Brent Honeywell has only been with Charlotte for about a month, and when he walked into the team's clubhouse on Friday afternoon, he thought he was being pranked."I came in and I don't see anyone in the clubhouse. I knew something was up, I thought, 'Hey, they're playing a joke
Brent Honeywell has only been with Charlotte for about a month, and when he walked into the team's clubhouse on Friday afternoon, he thought he was being pranked.
"I came in and I don't see anyone in the clubhouse. I knew something was up, I thought, 'Hey, they're playing a joke on me,'" Honeywell said.
"In comes my conditioning coach [Justin Weiss] he says, 'There's 10-foot gator in the dugout!'"
Sure enough, Honeywell, the Rays' No. 5 prospect, walked out to the infield and found all of his teammates and coaches standing around the visitors' dugout at Charlotte Sports Park. Inside, backed into the corner under the wooden dugout bench, was a 10-foot alligator.
"Everybody was out there, coaches were out -- it was awesome, kind of cool," Honeywell said. "Welcome to the Florida State League."
The rogue alligator, Honeywell speculated, may have entered the stadium through an open gate in the outfield fence. He said there is a pond out behind the outfield wall in left field, and the Stone Crabs are familiar with the gators that frequently sit out there.
"I dunno if he came up from the pond behind left field, but I guess he walked the track and down the stairs and into the dugout," Honeywell said. "There's a pond in left field, right over the beer shack. I thought it was pretty cool. We take BP on the back fields -- we have gators all over the place down here. It's uncommon to see them in the dugout but not uncommon to see them around."
There are an estimated 1.3 million gators in the state of Florida. The Stone Crabs' ballpark is in Port Charlotte, about 80 miles south of where the Rays play at Tropicana Field. The team had been on the road for two days before returning to host Daytona on Friday.
No one was injured and the gator was removed from the stadium by local county animal control officials, according to Honeywell.
"I got out there, and he's up in the corner -- nobody could get him out of there," Honeywell said. "But that's what we need every now and again -- to see some crazy stuff like this."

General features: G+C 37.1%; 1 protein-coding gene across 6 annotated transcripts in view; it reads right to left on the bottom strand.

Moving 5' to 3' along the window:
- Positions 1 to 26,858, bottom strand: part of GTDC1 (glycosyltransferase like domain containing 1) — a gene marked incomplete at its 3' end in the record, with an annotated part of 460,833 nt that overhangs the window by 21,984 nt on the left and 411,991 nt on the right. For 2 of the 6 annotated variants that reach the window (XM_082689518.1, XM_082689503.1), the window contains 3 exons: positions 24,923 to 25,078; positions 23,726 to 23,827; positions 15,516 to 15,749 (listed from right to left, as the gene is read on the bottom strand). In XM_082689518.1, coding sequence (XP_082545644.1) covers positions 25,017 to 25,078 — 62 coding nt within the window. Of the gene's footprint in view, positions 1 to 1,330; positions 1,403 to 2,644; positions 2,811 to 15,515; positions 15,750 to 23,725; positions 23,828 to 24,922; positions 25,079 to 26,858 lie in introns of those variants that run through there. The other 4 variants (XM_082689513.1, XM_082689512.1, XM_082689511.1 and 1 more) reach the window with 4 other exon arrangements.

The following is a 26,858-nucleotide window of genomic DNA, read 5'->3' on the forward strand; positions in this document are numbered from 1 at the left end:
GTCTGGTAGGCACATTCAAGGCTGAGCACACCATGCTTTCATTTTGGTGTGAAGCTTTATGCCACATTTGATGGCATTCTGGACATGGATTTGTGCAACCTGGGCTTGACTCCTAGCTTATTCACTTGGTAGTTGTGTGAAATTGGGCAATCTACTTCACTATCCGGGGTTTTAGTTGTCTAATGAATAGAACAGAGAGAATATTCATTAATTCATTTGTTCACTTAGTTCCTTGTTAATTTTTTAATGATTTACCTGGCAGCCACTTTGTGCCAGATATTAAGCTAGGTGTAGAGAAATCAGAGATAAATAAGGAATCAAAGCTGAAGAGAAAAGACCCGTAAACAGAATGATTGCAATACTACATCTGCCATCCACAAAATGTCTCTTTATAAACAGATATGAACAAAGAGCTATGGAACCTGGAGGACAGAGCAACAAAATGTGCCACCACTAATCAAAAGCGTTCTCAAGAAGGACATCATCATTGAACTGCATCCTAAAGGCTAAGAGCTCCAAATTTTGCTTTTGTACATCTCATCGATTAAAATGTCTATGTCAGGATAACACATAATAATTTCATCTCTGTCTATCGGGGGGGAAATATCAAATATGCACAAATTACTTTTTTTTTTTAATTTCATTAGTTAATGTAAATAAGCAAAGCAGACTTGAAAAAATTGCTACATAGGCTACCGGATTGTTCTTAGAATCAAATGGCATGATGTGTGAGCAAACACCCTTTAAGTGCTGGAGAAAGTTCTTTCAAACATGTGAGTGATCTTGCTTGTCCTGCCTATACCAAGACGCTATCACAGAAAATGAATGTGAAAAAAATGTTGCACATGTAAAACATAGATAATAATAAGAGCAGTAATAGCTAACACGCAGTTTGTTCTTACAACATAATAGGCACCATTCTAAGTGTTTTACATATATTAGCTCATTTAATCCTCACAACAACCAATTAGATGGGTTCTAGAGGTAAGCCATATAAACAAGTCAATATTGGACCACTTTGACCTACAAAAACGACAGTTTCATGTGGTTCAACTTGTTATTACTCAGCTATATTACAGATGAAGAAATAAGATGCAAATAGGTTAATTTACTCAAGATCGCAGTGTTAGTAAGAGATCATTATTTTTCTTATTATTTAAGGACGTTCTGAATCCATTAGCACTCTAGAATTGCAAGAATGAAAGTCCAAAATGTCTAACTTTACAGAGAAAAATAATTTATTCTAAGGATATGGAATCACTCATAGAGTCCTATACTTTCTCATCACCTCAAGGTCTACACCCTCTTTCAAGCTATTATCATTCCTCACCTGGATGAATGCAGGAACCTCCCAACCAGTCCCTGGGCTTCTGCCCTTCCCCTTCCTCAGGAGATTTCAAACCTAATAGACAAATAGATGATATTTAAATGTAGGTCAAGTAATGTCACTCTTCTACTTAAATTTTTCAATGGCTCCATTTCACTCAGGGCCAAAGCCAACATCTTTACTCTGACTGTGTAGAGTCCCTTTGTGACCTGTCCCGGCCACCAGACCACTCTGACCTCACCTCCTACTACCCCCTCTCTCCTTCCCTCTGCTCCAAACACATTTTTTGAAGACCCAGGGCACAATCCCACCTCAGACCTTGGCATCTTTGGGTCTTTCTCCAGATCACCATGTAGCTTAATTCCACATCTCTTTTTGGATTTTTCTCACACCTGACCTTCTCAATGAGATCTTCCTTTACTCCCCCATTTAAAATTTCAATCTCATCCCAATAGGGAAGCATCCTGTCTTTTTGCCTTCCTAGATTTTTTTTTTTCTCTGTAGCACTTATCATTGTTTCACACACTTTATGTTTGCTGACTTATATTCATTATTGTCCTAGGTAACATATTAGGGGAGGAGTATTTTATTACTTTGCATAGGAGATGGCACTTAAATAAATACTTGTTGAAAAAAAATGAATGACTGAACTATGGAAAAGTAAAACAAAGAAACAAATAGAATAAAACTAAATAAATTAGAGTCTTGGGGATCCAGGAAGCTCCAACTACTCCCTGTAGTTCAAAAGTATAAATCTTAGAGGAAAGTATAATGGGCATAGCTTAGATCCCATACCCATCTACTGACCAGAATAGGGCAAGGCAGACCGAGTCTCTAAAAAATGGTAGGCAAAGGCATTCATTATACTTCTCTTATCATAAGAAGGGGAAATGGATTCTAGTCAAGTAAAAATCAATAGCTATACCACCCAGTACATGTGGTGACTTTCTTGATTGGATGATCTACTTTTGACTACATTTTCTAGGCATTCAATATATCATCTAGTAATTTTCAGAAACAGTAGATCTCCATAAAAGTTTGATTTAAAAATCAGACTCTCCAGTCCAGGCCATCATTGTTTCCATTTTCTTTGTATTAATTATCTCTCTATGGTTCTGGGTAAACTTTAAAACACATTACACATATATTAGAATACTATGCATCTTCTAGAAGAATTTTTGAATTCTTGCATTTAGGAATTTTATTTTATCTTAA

So, what does a team of young baseball players do when it has a new pet alligator all to themselves? Selfies!
"I was going to get down there and take a picture, I'm not afraid of them, but I'm not going to antagonize him," Honeywell said. "It's like 800 pounds! I was going to get close with him and take a selfie and someone started freaking out. I thought, 'OK, I'm not going to push the envelope, I'm going to sit here.'"
A good decision, especially for Honeywell, who was scheduled to start for the Stone Crabs later on Friday night, but the temptation to pose with the big animal remained.
"[Charlotte catcher Mike] Marjama was like, 'Somebody get down here and take a selfie!'" Honeywell said of his teammate. "It would be freaking awesome. I thought, 'I'll try it,' and someone came over and said, 'You gotta get out of there.' I was like, 'Boo, whatever.'"
Eventually, the gator was removed, which is good news for the visiting Daytona Tortugas, who will occupy the dugout for Friday's game. But the Florida native was in no rush to leave his new hideaway.
"I think they got him, roped up his nose so he couldn't bite anybody. He started thrashing around and going nuts," Honeywell said. "I think they got him and put him back in his pond. It was pretty cool."
An average adult alligator is about 10-13 feet long and weighs around 790 pounds. Honeywell said he guessed the gator was about 10 feet.
"It was tough to say, he's curled up in the corner. The main part of his body was four feet, he was a big dude, man. He didn't want to be moved for a while," Honeywell said. "And I wasn't going to be the one to remove him."
The right-hander and 2014 pick in the Competitive Balance B portion of the Draft usually enjoys seeing the alligators around the complex.
"I thought it was really cool, I'm a big animal guy -- like to hunt and fish -- so I thought it was cool. He was large -- that thing was large. He could have whacked a leg off," Honeywell said. "But they don't walk around the fields -- they kind of hang out in ponds behind the fields -- fields 5 and 4 and 3 -- so the ponds run back behind those other fields. There's a big boy out there, too. He's probably an 11-footer -- he's huge. I go fishing back there and I've seen him pop up."
Will this gator become the Stone Crabs' new good luck charm or rally mascot?
"He could," Honeywell laughed. "If I go out there and have me a good one tonight, I'm going to come up with something."